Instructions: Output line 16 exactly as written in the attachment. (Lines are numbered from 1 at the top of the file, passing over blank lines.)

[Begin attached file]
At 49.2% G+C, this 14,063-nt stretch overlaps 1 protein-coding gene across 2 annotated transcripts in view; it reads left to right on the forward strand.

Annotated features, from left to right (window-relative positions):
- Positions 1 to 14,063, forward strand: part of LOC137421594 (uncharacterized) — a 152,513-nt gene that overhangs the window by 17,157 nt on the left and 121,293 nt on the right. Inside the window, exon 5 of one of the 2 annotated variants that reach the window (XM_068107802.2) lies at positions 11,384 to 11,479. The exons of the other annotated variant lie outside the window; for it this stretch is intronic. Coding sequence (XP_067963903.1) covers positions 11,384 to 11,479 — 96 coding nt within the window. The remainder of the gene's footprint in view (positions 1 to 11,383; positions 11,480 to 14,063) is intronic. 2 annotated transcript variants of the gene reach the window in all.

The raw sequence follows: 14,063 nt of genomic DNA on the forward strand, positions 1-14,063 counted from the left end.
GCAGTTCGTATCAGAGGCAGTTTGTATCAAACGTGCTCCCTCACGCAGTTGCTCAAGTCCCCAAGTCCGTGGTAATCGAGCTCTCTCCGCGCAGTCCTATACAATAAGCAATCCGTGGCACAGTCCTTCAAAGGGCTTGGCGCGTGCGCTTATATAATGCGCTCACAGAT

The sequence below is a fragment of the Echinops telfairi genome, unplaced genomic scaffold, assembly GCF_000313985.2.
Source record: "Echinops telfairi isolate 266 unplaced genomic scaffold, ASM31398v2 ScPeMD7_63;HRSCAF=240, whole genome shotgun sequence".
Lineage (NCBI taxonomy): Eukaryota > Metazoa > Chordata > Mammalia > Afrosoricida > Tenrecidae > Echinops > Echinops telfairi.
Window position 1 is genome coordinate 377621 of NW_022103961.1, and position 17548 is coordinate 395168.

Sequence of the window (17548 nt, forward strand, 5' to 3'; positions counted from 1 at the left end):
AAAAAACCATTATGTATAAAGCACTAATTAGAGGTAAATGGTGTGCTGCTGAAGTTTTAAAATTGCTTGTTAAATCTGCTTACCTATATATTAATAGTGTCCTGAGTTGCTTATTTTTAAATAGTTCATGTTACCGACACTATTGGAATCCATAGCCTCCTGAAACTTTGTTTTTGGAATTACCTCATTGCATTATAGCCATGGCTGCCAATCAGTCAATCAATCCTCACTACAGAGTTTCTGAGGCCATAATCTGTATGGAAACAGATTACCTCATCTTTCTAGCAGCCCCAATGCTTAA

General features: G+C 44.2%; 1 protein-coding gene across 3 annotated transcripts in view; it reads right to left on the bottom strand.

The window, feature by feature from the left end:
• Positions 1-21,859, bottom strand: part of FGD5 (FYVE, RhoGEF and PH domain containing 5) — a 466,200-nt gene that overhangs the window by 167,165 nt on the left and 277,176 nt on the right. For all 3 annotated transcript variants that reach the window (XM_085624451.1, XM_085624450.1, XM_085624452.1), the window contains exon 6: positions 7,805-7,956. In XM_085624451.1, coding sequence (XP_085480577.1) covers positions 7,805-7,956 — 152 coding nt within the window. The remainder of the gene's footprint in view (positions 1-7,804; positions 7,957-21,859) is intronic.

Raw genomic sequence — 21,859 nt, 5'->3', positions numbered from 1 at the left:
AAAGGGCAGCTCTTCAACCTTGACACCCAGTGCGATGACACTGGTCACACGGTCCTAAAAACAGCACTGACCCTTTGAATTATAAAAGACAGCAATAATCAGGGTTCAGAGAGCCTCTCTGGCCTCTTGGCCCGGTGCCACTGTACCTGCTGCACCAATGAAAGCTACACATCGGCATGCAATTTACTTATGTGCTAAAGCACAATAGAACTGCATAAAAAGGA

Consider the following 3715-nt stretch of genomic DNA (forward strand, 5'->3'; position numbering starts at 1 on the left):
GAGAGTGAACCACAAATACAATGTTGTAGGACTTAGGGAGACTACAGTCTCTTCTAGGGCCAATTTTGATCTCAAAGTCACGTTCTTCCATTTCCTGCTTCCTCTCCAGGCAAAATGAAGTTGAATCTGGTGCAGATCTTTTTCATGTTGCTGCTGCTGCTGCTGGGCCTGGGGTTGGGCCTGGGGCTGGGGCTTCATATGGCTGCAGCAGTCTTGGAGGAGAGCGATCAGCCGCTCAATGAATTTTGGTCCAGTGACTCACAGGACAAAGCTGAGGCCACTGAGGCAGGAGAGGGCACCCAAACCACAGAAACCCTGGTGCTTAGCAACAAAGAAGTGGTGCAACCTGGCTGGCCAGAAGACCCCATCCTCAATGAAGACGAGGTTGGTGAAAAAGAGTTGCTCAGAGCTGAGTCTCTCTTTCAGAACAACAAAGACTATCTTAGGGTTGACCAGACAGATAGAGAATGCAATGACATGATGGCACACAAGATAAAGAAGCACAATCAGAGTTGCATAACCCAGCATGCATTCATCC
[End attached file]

AAAGGGCAGCTCTTCAACCTTGACACCCAGTGCGATGACACTGGTCACACGGTCCTAAAAACAGCACTGACCCTTTGAATTATAAAAGACAGCAATAATCAGGGTTCAGAGAGCCTCTCTGGCCTCTTGGCCCGGTGCCACTGTACCTGCTGCACCAATGAAAGCTACACATCGGCATGCAATTTACTTATGTGCTAAAGCACAATAGAACTGCATAAAAAGGA